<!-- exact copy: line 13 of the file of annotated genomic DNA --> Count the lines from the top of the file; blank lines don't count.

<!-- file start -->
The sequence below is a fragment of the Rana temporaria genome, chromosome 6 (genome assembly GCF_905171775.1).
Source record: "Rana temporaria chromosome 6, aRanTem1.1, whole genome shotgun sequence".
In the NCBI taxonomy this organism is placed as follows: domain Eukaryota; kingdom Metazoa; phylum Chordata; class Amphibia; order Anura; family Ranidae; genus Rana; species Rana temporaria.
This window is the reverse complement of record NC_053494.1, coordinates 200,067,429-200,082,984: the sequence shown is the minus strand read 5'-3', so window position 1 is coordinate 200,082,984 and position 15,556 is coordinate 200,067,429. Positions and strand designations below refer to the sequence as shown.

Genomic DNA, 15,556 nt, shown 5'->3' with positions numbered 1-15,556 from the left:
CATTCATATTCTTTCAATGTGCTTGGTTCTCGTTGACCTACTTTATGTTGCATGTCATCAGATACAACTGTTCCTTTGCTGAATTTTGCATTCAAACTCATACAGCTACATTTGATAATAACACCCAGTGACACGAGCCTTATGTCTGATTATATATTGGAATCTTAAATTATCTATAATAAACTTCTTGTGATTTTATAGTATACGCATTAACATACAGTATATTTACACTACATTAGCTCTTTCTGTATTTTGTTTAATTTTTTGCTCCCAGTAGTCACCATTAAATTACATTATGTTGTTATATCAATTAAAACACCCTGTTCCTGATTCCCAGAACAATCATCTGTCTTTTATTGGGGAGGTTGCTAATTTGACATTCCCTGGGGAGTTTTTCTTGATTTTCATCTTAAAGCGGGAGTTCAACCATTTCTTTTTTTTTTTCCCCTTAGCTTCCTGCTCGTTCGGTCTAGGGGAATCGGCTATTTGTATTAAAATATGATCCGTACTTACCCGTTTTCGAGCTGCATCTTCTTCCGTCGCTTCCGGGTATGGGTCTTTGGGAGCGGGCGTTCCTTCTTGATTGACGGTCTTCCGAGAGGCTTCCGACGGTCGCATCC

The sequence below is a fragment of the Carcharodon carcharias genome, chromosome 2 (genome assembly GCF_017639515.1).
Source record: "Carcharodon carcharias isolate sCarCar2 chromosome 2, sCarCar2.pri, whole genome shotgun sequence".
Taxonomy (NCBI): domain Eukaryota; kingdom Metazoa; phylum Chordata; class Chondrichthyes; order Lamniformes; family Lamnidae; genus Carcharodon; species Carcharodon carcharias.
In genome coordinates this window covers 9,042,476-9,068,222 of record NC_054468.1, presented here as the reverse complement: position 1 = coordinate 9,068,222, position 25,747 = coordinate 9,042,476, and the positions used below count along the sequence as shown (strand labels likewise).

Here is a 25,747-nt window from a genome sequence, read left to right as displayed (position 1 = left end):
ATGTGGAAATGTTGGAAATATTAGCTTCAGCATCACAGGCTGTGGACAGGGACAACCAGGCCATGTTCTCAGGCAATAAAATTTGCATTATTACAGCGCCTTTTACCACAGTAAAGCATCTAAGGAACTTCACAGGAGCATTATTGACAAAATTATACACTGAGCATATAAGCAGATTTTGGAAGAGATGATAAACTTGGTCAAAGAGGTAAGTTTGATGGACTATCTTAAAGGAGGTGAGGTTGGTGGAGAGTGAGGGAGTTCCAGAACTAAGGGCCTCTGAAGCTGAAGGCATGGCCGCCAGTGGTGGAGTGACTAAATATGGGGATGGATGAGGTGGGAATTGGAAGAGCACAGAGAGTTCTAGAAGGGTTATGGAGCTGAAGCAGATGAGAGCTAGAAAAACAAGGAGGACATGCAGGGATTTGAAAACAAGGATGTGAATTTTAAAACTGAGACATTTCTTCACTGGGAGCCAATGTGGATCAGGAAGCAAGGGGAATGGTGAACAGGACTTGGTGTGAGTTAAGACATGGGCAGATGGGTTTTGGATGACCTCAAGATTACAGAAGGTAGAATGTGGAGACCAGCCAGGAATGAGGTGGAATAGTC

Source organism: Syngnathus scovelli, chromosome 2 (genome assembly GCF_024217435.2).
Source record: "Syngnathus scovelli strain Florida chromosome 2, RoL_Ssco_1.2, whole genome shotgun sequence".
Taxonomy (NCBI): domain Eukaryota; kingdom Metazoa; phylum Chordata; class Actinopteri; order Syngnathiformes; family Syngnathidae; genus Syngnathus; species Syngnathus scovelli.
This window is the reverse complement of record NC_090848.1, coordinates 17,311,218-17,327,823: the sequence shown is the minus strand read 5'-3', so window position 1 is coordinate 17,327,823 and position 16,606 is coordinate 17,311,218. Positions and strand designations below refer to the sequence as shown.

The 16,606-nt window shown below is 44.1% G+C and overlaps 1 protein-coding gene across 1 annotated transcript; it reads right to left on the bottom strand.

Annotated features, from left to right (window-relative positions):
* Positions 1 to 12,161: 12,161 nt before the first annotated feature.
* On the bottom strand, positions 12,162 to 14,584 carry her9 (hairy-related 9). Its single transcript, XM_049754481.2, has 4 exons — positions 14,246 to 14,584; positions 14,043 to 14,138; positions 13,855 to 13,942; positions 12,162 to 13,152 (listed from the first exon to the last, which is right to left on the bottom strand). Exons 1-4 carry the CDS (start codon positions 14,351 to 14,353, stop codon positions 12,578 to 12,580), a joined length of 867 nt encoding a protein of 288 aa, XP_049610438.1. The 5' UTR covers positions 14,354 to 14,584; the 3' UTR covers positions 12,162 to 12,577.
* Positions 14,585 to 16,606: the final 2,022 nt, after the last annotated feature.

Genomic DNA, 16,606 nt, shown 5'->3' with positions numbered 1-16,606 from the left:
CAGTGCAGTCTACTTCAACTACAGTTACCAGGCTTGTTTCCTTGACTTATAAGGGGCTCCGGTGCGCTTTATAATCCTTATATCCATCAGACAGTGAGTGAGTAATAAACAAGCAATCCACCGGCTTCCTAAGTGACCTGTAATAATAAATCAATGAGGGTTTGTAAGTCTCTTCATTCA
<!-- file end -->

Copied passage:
Source organism: Syngnathus scovelli, chromosome 2 (genome assembly GCF_024217435.2).